By Justus Njeru
When I was a young boy growing up in rural Kenya, farm work was punishment—be it at school, digging the farm if you had pending homework or at home, picking coffee and tea while it rained. With these experiences, nothing would have motivated me to choose a course that is related, in any way, to agriculture. That, however, changed along the way. That is not who I am today.
In many developing countries, agriculture and allied courses and professions have been “orphaned”. Usually, students who join public universities can choose such “archaic” agricultural courses that are available usually with lower qualifying grades. The media has not helped either. The negative imagery of emaciated farm families, reports of unpaid farmers, and devastating post-harvest management, such as rotting cereals and fruit dominate the media’s agricultural coverage. All these have negatively affected the youth’s perception of agriculture.
The African Union’s Malabo Declaration, which set agriculture goals for 2025, works to create job opportunities for at least 30 per cent of youth in agricultural value chains across the continent. However, investments that support skills, knowledge, employment, and finance for young people are still lacking—especially in rural areas.
Data from the Population Reference Bureau in 2018 projects that the population of Sub-Saharan Africa will more than double by 2050. Africa’s youth population, currently at 20per cent, will rise to 35 per cent of the total youth in the world by 2050. Studies have shown that agricultural growth in Sub-Saharan Africa has a greater positive impact on reducing poverty compared to growth in other sectors. Hence, tapping into the reservoir of employment opportunities in agriculture is indispensable for poverty reduction.
Why does agriculture not attract youth?
Agriculture in Sub-Saharan Africa is the main source of income and subsistence for over 70% of the adult population. The sector supports more than 40per cent of the total employed population in the region. Despite the potential of agriculture to create employment, the steadily increasing youth population in Africa has been turning away from it due to the hard work, poor remuneration, and other negative factors associated with it. Youth unemployment rates in South Africa are almost four times higher than the regional average—62 per cent of South Africans between 15 and 35 years of age are unemployed. Of them, 60 per cent have never been employed.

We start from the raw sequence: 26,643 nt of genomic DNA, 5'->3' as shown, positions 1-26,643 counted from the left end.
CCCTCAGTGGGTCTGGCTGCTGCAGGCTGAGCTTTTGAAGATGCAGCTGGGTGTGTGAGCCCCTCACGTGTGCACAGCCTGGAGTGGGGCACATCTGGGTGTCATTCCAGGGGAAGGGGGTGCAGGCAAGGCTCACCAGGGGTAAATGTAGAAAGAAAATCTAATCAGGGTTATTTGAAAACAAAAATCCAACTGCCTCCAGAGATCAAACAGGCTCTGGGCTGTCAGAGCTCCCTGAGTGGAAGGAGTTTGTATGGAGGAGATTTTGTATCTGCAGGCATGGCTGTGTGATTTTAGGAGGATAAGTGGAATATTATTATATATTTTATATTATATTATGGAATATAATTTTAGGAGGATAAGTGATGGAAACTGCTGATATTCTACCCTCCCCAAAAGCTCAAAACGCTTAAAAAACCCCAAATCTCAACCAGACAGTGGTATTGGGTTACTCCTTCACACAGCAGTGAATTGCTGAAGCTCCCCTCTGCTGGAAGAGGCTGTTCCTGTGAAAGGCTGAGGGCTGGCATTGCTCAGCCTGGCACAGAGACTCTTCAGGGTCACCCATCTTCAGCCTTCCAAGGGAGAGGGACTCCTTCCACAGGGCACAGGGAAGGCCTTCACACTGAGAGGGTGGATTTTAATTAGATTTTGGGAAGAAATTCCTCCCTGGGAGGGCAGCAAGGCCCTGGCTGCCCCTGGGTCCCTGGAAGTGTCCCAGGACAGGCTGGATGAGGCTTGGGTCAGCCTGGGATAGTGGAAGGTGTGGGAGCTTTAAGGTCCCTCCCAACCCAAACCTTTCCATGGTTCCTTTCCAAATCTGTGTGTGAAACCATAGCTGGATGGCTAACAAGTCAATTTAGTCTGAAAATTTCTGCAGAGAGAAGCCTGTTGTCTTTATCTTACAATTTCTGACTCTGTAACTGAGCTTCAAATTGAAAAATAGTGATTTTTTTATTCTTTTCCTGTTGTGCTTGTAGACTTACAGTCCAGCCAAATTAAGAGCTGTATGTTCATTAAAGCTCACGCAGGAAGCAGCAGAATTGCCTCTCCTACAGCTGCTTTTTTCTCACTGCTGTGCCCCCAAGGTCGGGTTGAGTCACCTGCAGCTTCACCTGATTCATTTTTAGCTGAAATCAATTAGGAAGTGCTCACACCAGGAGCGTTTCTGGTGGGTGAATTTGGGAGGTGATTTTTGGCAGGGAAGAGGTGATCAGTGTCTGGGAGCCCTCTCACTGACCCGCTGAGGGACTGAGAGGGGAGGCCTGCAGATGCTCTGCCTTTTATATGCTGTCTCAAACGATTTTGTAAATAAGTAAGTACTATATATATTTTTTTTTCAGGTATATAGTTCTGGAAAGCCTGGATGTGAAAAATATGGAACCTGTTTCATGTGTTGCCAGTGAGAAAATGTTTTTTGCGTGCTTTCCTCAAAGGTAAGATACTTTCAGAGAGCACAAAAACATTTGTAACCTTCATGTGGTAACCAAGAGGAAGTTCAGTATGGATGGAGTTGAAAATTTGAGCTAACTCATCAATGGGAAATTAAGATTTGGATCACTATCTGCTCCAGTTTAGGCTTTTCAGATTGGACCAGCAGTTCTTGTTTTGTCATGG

Sub-Saharan Africa has a huge potential with 60 per cent of the world’s uncultivated arable land. Yet it spends USD 25 billion annually on food imports. A comparison of Africa with other continents highlights that the difference lies in its low adoption of technology. If this divide is crossed, Sub-Saharan Africa could produce enough food for its own population and even become a net exporter of food.
Youth inclusion, engagement, and most importantly, retention in the agriculture sector are hot topics. The international community has raised this concern and national governments have spoken on the issue repeatedly. The youth, on the other hand, consider agricultural jobs painstaking and unrewarding. These jobs also require a lot of patience that the millennials lack as pointed out by a Leeds University study: Millennial impatience and the rise of next day delivery. Several youth agri-initiatives have been developed to address this gap but many have failed to achieve the desired results. This begs the question—how can we attract, engage, and retain youth in the field of agriculture?
Can digitization bridge the divide between youth and agriculture?
The average age of an African farmer is between 45 and 60 years. Even though the farmers are attached to their traditions and quite reluctant to change, they are not immune to the technology revolution. Just like the banking industry where mobile money technologies have become pervasive despite the old banking system, agriculture must follow suit. Digital innovations and the use of Information and Communication Technologies (ICTs) will prove essential to unlocking Africa’s agri-business and bridge the rural divide. This will help smallholder and family farmers, fishers, pastoralists, and forest-dwellers.
According to the World Bank’s report “Growing Africa: Unlocking the Potential of Agribusiness”, Africa’s farmers and agribusinesses could create a trillion-dollar food market by 2030 if they can expand their access to more capital, increased access to electricity, better technology, and irrigated land, among other things. The agribusiness logistics sector is essential to agricultural transformation through value-chain development. ICT will be pivotal to provide efficient agribusiness logistics and to link producers and final consumers almost instantaneously. The emerging Agriculture Technology (AgTech) start-ups have demonstrated this—and in the process, attracted youth to provide best practices, agricultural networking, and linking to finance. However, the AgTechs will need to work closely with experienced organizations in the low and middle-income segment, especially smallholder households, to tailor solutions for the market as demonstrated by MSC.